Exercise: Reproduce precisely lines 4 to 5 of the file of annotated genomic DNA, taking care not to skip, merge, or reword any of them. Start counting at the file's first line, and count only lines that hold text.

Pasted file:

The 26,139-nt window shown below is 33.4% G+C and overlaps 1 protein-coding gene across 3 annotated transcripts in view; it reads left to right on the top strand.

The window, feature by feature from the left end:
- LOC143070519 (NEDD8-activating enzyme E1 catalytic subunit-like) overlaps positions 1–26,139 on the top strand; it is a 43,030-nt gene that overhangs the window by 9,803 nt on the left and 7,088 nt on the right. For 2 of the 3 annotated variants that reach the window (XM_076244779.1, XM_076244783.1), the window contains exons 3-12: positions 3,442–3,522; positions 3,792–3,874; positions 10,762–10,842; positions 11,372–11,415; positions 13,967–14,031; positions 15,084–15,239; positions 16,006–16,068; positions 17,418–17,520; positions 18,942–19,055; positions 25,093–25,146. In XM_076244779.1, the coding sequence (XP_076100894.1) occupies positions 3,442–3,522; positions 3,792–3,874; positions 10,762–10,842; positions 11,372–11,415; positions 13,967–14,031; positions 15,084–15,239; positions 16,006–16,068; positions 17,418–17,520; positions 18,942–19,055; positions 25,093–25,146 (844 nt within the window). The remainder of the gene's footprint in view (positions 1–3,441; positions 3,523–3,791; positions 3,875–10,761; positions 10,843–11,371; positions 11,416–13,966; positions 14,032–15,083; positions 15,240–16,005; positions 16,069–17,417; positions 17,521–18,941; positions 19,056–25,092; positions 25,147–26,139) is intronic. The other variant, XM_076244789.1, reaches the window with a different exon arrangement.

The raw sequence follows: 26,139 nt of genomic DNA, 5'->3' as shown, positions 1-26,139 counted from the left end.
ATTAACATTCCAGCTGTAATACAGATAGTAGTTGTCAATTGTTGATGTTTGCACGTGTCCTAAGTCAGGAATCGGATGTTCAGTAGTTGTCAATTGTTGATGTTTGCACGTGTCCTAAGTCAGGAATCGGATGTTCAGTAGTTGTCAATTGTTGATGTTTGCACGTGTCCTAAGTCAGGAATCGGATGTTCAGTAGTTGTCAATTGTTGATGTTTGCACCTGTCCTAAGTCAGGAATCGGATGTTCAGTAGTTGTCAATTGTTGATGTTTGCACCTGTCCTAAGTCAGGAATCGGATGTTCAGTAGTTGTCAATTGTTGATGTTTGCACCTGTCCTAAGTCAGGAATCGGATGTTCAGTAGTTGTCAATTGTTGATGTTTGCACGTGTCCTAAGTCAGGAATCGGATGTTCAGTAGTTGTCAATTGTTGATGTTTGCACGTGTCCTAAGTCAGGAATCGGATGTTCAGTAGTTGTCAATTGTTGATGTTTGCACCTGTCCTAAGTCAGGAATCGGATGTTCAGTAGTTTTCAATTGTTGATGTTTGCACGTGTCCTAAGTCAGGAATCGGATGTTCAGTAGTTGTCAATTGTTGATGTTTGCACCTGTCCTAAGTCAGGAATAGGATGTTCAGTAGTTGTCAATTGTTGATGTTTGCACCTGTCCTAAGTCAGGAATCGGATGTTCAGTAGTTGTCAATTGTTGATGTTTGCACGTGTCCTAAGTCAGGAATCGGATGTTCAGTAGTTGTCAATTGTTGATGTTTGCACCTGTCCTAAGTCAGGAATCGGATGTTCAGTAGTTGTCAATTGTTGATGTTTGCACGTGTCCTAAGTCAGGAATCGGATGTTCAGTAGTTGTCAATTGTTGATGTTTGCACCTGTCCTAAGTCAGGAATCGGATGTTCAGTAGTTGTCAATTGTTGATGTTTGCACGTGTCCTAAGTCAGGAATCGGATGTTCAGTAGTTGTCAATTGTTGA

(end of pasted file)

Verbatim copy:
The raw sequence follows: 26,139 nt of genomic DNA, 5'->3' as shown, positions 1-26,139 counted from the left end.
ATTAACATTCCAGCTGTAATACAGATAGTAGTTGTCAATTGTTGATGTTTGCACGTGTCCTAAGTCAGGAATCGGATGTTCAGTAGTTGTCAATTGTTGATGTTTGCACGTGTCCTAAGTCAGGAATCGGATGTTCAGTAGTTGTCAATTGTTGATGTTTGCACGTGTCCTAAGTCAGGAATCGGATGTTCAGTAGTTGTCAATTGTTGATGTTTGCACCTGTCCTAAGTCAGGAATCGGATGTTCAGTAGTTGTCAATTGTTGATGTTTGCACCTGTCCTAAGTCAGGAATCGGATGTTCAGTAGTTGTCAATTGTTGATGTTTGCACCTGTCCTAAGTCAGGAATCGGATGTTCAGTAGTTGTCAATTGTTGATGTTTGCACGTGTCCTAAGTCAGGAATCGGATGTTCAGTAGTTGTCAATTGTTGATGTTTGCACGTGTCCTAAGTCAGGAATCGGATGTTCAGTAGTTGTCAATTGTTGATGTTTGCACCTGTCCTAAGTCAGGAATCGGATGTTCAGTAGTTTTCAATTGTTGATGTTTGCACGTGTCCTAAGTCAGGAATCGGATGTTCAGTAGTTGTCAATTGTTGATGTTTGCACCTGTCCTAAGTCAGGAATAGGATGTTCAGTAGTTGTCAATTGTTGATGTTTGCACCTGTCCTAAGTCAGGAATCGGATGTTCAGTAGTTGTCAATTGTTGATGTTTGCACGTGTCCTAAGTCAGGAATCGGATGTTCAGTAGTTGTCAATTGTTGATGTTTGCACCTGTCCTAAGTCAGGAATCGGATGTTCAGTAGTTGTCAATTGTTGATGTTTGCACGTGTCCTAAGTCAGGAATCGGATGTTCAGTAGTTGTCAATTGTTGATGTTTGCACCTGTCCTAAGTCAGGAATCGGATGTTCAGTAGTTGTCAATTGTTGATGTTTGCACGTGTCCTAAGTCAGGAATCGGATGTTCAGTAGTTGTCAATTGTTGA